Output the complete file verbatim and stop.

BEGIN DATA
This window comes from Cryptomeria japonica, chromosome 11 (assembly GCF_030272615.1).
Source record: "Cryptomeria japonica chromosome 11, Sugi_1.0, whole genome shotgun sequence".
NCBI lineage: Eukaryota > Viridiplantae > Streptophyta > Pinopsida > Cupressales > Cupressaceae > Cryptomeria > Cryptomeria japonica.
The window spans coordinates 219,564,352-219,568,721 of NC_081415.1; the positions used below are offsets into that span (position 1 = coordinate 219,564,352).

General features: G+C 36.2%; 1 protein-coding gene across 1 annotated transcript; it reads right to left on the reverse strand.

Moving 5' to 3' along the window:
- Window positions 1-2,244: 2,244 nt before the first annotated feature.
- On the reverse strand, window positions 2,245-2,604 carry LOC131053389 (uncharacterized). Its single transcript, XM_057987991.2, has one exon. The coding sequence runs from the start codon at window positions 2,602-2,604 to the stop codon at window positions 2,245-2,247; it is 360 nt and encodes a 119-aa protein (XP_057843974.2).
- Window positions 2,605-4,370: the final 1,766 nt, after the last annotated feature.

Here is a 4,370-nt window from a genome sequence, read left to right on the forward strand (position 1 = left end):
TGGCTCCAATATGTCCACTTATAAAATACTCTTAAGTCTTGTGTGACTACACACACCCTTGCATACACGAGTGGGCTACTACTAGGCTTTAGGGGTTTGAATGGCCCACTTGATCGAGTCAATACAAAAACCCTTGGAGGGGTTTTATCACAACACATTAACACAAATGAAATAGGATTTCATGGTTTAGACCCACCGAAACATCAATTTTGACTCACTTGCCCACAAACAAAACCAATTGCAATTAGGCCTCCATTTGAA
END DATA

This window comes from Cryptomeria japonica, chromosome 11 (assembly GCF_030272615.1).
Source record: "Cryptomeria japonica chromosome 11, Sugi_1.0, whole genome shotgun sequence".
NCBI lineage: Eukaryota > Viridiplantae > Streptophyta > Pinopsida > Cupressales > Cupressaceae > Cryptomeria > Cryptomeria japonica.
The window spans coordinates 219,564,352-219,568,721 of NC_081415.1; the positions used below are offsets into that span (position 1 = coordinate 219,564,352).

General features: G+C 36.2%; 1 protein-coding gene across 1 annotated transcript; it reads right to left on the reverse strand.

Moving 5' to 3' along the window:
- Window positions 1-2,244: 2,244 nt before the first annotated feature.
- On the reverse strand, window positions 2,245-2,604 carry LOC131053389 (uncharacterized). Its single transcript, XM_057987991.2, has one exon. The coding sequence runs from the start codon at window positions 2,602-2,604 to the stop codon at window positions 2,245-2,247; it is 360 nt and encodes a 119-aa protein (XP_057843974.2).
- Window positions 2,605-4,370: the final 1,766 nt, after the last annotated feature.

Here is a 4,370-nt window from a genome sequence, read left to right on the forward strand (position 1 = left end):
TGGCTCCAATATGTCCACTTATAAAATACTCTTAAGTCTTGTGTGACTACACACACCCTTGCATACACGAGTGGGCTACTACTAGGCTTTAGGGGTTTGAATGGCCCACTTGATCGAGTCAATACAAAAACCCTTGGAGGGGTTTTATCACAACACATTAACACAAATGAAATAGGATTTCATGGTTTAGACCCACCGAAACATCAATTTTGACTCACTTGCCCACAAACAAAACCAATTGCAATTAGGCCTCCATTTGAA